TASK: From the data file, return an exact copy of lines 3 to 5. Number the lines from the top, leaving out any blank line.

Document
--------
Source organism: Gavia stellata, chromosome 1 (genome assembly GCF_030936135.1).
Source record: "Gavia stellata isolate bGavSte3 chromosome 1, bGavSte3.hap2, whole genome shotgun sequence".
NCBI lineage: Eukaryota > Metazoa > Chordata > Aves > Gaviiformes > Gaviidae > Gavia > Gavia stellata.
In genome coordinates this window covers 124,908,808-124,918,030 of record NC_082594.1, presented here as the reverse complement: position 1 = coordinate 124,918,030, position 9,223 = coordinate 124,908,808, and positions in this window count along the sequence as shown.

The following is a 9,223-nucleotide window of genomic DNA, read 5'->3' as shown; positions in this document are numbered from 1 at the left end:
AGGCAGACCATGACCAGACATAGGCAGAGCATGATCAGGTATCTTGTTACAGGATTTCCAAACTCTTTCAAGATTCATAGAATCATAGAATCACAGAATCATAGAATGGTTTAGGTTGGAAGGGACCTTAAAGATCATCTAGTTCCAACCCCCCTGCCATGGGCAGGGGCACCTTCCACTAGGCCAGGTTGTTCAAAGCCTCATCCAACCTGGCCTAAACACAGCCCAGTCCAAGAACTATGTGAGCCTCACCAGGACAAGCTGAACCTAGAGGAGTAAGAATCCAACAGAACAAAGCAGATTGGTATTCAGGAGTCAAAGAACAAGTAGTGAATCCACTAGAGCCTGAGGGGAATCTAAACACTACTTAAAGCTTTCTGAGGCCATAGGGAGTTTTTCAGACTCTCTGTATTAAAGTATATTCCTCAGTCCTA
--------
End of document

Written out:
NCBI lineage: Eukaryota > Metazoa > Chordata > Aves > Gaviiformes > Gaviidae > Gavia > Gavia stellata.
In genome coordinates this window covers 124,908,808-124,918,030 of record NC_082594.1, presented here as the reverse complement: position 1 = coordinate 124,918,030, position 9,223 = coordinate 124,908,808, and positions in this window count along the sequence as shown.

The following is a 9,223-nucleotide window of genomic DNA, read 5'->3' as shown; positions in this document are numbered from 1 at the left end: